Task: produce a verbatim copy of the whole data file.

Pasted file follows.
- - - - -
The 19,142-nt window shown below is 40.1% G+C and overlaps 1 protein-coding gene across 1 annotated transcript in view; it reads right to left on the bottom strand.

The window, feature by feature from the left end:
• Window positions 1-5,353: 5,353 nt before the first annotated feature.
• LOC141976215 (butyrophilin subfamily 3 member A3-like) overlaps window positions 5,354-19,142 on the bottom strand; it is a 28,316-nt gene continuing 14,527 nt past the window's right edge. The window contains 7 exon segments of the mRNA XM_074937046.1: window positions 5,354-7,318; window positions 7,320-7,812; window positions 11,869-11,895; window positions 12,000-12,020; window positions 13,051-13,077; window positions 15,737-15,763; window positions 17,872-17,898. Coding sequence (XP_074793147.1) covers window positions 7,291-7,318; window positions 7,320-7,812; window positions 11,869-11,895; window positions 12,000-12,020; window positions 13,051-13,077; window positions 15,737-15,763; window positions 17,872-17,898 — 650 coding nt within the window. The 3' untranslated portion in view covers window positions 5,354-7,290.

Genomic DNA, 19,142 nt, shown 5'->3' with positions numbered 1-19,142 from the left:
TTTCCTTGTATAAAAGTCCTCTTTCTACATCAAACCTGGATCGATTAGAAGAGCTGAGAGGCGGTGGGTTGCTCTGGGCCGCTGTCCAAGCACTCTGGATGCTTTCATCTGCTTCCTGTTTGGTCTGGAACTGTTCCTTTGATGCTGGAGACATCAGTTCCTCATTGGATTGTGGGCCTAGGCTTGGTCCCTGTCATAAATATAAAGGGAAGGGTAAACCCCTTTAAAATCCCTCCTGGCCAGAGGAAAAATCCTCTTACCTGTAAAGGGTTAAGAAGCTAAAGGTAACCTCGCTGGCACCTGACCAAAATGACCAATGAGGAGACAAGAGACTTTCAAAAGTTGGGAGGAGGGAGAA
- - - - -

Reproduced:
The 19,142-nt window shown below is 40.1% G+C and overlaps 1 protein-coding gene across 1 annotated transcript in view; it reads right to left on the bottom strand.

The window, feature by feature from the left end:
• Window positions 1-5,353: 5,353 nt before the first annotated feature.
• LOC141976215 (butyrophilin subfamily 3 member A3-like) overlaps window positions 5,354-19,142 on the bottom strand; it is a 28,316-nt gene continuing 14,527 nt past the window's right edge. The window contains 7 exon segments of the mRNA XM_074937046.1: window positions 5,354-7,318; window positions 7,320-7,812; window positions 11,869-11,895; window positions 12,000-12,020; window positions 13,051-13,077; window positions 15,737-15,763; window positions 17,872-17,898. Coding sequence (XP_074793147.1) covers window positions 7,291-7,318; window positions 7,320-7,812; window positions 11,869-11,895; window positions 12,000-12,020; window positions 13,051-13,077; window positions 15,737-15,763; window positions 17,872-17,898 — 650 coding nt within the window. The 3' untranslated portion in view covers window positions 5,354-7,290.

Genomic DNA, 19,142 nt, shown 5'->3' with positions numbered 1-19,142 from the left:
TTTCCTTGTATAAAAGTCCTCTTTCTACATCAAACCTGGATCGATTAGAAGAGCTGAGAGGCGGTGGGTTGCTCTGGGCCGCTGTCCAAGCACTCTGGATGCTTTCATCTGCTTCCTGTTTGGTCTGGAACTGTTCCTTTGATGCTGGAGACATCAGTTCCTCATTGGATTGTGGGCCTAGGCTTGGTCCCTGTCATAAATATAAAGGGAAGGGTAAACCCCTTTAAAATCCCTCCTGGCCAGAGGAAAAATCCTCTTACCTGTAAAGGGTTAAGAAGCTAAAGGTAACCTCGCTGGCACCTGACCAAAATGACCAATGAGGAGACAAGAGACTTTCAAAAGTTGGGAGGAGGGAGAA